– sturdytree
    Feb 3, 2013 at 21:42
  • Well, the only issue I can think of is that it later turns out that you need a second instance of the same view. Check the edit too, it seemed too big for a comment. Feb 3, 2013 at 22:36
  • thanks again, it's a question of alternatives, and if you wouldn't use a singleton in a container for views and vms, then I can only imagine you would end up with a registry, which seems essentially the same as a service locator?
    – sturdytree
    Feb 3, 2013 at 22:54
  • The controller uses the container to create the views with their viewmodels, so yes, I do use some kind of service location. But it's contained to the controller only, and the views themselves are not looking for their viewmodels, they have them injected. And you could argue that the controller itself serves as kind of a registry for the views. But this is just for the navigation history. As soon as you go back, the current view gets disposed. When you navigate to that view again, a new instance gets created. Feb 4, 2013 at 9:43

This problem really comes down to the intended lifecycle/scope of your instances.

Is there going to be a single instance of your class for the duration of the application? Then a "singleton" is fine. I've quoted singleton because it's really the application scope it's referring to.

A good overview of how scopes are nested and dependency injection works with that, see the PicoContainer introduction (I'm not suggesting you use PicoContainer, just read the intro to get a grip on this stuff).


I would add that our Vaadin views maintain state on the server, chiefly the controls that form them. If your views are in a similar situation in a multi-user environment, you can't use singletons. You could use something close, like a Prototype, to carve out new instances out of a template. You could reuse views for the same user for different iterations of the same workflow, for which you'd probably employ Flyweight, or else you'll need to reset the view state at the beginning of each reuse, which is probably not worth it.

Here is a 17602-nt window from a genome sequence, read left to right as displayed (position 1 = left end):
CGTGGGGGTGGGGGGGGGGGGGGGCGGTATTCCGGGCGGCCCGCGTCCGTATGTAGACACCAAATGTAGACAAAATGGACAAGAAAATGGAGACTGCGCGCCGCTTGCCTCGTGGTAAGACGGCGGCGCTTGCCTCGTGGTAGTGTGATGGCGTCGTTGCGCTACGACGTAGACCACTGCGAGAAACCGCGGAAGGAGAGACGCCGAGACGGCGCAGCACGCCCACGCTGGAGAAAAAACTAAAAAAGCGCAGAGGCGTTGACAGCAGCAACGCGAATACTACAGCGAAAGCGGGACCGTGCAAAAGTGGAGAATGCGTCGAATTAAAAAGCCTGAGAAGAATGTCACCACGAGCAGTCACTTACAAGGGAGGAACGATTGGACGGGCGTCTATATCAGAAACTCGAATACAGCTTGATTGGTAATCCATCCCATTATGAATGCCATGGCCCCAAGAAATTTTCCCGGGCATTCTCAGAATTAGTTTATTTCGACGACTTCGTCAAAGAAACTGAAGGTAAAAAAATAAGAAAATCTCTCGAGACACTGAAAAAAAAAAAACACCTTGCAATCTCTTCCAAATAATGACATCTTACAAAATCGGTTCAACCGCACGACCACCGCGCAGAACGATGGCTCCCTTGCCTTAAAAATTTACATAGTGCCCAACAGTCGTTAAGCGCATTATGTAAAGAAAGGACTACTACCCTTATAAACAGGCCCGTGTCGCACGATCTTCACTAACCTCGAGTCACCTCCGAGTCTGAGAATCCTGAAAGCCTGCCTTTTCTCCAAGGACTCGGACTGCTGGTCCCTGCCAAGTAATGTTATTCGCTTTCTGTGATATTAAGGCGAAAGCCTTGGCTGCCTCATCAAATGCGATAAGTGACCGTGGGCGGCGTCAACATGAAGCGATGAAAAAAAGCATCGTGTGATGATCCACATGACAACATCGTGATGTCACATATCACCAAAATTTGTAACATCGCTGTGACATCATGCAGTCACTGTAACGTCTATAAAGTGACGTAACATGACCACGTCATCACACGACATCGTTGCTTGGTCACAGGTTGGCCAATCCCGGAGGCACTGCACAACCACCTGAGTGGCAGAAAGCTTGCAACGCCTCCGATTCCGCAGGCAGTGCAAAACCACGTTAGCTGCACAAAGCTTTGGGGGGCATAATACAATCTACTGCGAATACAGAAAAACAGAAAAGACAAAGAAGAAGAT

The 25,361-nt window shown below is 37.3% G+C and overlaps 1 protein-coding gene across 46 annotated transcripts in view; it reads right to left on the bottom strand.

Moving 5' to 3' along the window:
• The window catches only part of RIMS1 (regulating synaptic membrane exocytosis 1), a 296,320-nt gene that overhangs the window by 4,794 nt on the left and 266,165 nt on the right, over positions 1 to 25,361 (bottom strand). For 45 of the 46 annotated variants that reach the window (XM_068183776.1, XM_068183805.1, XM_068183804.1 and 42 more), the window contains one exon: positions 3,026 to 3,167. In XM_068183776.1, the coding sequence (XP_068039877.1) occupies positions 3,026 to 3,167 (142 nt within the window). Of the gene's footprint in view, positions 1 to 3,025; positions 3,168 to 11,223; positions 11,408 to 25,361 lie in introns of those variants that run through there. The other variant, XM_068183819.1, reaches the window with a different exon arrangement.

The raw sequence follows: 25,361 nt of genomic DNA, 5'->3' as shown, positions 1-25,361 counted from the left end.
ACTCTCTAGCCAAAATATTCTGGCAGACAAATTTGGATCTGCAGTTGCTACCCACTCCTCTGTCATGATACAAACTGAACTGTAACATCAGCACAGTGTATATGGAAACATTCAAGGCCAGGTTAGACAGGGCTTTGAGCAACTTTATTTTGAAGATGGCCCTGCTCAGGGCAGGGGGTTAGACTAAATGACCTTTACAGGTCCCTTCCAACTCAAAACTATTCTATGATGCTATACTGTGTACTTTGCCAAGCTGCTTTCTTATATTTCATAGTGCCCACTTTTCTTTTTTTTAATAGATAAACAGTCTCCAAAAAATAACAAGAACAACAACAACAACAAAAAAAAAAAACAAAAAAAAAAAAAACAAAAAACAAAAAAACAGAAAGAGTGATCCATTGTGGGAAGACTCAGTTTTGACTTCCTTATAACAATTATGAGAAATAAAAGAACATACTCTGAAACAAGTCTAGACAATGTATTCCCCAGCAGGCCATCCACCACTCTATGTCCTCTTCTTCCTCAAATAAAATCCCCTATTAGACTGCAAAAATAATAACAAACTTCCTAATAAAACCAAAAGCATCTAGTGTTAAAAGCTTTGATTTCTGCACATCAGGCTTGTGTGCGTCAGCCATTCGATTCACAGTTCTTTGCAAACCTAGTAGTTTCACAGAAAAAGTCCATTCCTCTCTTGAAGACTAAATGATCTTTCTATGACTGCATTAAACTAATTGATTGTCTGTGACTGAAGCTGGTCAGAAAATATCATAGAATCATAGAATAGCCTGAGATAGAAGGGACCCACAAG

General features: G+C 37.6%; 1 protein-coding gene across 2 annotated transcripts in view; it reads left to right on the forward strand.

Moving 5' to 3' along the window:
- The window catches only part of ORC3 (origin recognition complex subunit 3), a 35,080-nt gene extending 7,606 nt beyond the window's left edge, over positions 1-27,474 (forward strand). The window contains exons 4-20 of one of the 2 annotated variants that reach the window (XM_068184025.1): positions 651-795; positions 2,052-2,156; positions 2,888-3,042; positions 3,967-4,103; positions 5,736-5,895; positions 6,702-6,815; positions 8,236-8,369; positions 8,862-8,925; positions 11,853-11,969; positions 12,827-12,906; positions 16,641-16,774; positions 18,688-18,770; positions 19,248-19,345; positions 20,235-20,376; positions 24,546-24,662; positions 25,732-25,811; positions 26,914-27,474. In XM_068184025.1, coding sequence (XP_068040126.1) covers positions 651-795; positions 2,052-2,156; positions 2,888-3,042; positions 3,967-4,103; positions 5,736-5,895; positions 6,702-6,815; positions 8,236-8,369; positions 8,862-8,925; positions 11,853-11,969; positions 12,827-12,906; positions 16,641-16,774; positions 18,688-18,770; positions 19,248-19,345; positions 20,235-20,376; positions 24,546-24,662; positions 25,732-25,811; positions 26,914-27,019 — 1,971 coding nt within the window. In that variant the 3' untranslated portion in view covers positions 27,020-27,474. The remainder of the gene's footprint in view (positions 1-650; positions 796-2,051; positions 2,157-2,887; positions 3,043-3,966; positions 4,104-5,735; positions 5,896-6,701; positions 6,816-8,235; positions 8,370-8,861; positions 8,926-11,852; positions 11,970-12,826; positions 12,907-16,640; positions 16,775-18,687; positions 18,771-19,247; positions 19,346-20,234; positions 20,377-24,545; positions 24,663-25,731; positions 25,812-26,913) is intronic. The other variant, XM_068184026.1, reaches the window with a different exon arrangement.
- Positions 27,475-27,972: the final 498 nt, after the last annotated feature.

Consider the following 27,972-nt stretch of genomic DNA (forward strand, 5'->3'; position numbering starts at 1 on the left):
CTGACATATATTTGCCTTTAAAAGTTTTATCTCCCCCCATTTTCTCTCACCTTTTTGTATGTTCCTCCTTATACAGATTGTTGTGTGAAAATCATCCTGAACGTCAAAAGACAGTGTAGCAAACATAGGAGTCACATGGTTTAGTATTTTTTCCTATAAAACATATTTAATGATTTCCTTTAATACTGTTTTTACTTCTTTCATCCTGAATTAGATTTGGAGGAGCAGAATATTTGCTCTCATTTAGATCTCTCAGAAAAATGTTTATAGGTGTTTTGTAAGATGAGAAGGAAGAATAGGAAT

In any case, hiding the detail behind a registry will give you the option to switch between the two models if you find issues down the road.

  • thanks for your response. In a multi-user desktop scenario, each user would run the application on their own system and so the view could still be a singleton? In a web context, I'm not that experienced, but imagine you could still have a singleton if each user is given their own process on the server.
    – sturdytree
    Feb 4, 2013 at 8:58
  • Yes, in your case, the view can be a singleton, barring multiple stateful views opened by the same user on her desktop. But beware view reuse, as reinitializing views just to recycle singletons can get messy. Either way, don't let your view consumers (controllers and what have you) know that they are singletons. Best to hide that detail behind a registry or a factory. Focus closely on what the view must promise about its lifecycle (e.g., that there's only one at any given time, e.g. due to statefulness, multiple users) and that pretty much tells you if it can be a singleton. Feb 4, 2013 at 18:42

Your Answer

By clicking “Post Your Answer”, you agree to our terms of service and acknowledge you have read our privacy policy.

Not the answer you're looking for? Browse other questions tagged or ask your own question.